When the Land Stains the Sea

When the Land Stains the Sea
When the Land Stains the Sea

Editor’s note: today’s caption is the answer to the July puzzler.

Where Pakistan’s coast meets the Arabian Sea, arid terrain contrasts sharply with the open waters beyond it. Sometimes the two overlap, and the land bleeds into the water. It did just that when sediment poured into the sea in May 2017.

The image above shows the Makran Coast on May 25, 2017, when it was observed by the Operational Land Imager (OLI) on the Landsat 8 satellite. To the left of the image, the sediment-rich Hingol River feeds into the Arabian Sea. As its tan color indicates, the river frequently carries large amounts of sand and other debris. This is particularly true after a rare rain.

“Rivers in arid and semiarid areas tend to carry lots of sediment when it rains heavily because there is no vegetation,” said Peter Clift, a professor of geology and geophysics at Louisiana State University. Once river water—and accompanying sediment—reaches the ocean, it is swept along by currents. “It looks like the sediment is being pushed along the coast by eastward flowing longshore currents, which are typical along this coast,” Clift added. As for the swirl pattern, it could be a result of underwater terrain.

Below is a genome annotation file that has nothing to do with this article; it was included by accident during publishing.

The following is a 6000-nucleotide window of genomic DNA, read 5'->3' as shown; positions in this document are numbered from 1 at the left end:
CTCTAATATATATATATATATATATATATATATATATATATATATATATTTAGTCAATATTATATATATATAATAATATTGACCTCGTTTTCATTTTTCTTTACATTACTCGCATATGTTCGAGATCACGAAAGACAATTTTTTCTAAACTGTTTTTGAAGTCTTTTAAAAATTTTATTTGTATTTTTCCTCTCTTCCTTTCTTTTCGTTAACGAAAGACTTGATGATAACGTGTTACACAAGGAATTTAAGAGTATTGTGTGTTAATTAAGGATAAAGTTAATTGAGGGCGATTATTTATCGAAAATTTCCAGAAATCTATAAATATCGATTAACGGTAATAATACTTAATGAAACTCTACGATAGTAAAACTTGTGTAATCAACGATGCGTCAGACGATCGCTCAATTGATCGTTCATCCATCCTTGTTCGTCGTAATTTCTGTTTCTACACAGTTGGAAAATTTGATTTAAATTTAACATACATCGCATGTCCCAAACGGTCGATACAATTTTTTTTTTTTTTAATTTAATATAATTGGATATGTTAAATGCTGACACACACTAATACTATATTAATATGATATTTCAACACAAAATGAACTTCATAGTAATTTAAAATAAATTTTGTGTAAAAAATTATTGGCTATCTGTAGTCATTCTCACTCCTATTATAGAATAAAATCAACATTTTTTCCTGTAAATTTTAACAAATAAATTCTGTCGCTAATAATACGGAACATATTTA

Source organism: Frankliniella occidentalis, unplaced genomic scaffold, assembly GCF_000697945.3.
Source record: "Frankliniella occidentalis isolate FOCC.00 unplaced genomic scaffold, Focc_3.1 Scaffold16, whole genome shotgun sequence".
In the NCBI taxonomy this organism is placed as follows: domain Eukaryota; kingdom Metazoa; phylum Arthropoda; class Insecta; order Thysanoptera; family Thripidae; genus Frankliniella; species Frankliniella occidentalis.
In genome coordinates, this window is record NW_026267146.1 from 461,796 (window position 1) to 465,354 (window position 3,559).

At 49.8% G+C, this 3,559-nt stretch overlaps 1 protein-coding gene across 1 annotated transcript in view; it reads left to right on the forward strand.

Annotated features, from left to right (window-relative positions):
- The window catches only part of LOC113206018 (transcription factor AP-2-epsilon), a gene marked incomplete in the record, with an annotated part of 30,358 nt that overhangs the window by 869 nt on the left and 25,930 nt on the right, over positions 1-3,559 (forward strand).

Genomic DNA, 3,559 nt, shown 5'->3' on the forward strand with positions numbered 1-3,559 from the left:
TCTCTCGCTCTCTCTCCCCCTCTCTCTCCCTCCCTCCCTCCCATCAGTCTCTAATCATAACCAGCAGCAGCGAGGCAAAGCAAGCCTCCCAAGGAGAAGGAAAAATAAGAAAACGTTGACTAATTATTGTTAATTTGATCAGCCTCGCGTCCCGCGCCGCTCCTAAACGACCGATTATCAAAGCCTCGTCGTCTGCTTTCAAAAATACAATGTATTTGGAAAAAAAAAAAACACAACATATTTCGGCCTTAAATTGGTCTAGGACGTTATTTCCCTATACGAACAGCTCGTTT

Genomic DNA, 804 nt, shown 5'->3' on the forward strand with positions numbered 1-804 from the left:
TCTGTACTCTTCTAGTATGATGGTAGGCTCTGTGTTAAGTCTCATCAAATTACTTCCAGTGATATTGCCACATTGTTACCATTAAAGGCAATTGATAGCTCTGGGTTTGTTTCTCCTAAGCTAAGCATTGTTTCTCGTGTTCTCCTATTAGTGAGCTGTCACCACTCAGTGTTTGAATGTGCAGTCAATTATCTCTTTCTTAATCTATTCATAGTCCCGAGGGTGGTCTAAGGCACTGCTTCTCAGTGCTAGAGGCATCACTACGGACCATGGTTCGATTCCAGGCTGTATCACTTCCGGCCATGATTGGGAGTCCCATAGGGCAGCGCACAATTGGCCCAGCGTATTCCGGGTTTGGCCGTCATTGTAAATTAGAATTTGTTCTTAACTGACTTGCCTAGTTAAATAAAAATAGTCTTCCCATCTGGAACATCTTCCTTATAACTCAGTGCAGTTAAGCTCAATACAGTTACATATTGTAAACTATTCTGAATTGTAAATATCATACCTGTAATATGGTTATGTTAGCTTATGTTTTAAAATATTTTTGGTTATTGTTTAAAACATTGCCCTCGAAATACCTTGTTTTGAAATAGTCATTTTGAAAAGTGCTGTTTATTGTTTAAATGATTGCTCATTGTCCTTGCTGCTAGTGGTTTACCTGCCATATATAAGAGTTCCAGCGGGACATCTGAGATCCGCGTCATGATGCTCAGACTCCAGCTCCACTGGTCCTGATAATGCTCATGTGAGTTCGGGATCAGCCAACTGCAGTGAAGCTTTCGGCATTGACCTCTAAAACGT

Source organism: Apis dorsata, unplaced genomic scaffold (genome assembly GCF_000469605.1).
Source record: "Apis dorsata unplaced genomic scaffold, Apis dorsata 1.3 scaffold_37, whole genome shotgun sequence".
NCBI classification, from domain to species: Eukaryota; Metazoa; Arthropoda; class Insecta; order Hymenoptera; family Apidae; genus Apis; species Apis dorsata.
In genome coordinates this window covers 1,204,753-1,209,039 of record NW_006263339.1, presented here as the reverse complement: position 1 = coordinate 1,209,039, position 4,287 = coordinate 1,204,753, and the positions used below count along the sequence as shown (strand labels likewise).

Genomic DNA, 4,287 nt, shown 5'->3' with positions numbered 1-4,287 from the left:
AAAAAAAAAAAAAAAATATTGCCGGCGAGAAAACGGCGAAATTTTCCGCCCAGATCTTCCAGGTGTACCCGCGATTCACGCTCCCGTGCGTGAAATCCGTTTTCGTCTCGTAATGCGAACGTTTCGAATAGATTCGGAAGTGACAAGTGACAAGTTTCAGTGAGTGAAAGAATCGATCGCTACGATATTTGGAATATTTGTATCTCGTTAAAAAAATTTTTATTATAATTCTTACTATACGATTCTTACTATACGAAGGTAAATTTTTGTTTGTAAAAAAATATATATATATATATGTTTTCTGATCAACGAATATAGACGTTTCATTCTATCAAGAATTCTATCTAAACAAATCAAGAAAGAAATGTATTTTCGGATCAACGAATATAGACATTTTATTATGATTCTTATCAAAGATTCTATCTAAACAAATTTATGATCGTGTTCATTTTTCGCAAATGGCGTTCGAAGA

Sparsely populated, this section of coast is part of Balochistan, one of Pakistan’s four provinces. Bordering Iran to the west and Afghanistan to the north, Balochistan supplies much of Pakistan’s natural gas. It also contains active mud volcanoes, some of them standing hundreds of feet tall. Just inland from the beach, the landscape becomes rugged, with canyon-like protrusions and scores of parallel ridges running east to west. The narrow valleys between them provide pastures for sheep and stretches of arable land amid the desert.

NASA Earth Observatory images by Joshua Stevens, using Landsat data from the U.S. Geological Survey. Story by Pola Lem.

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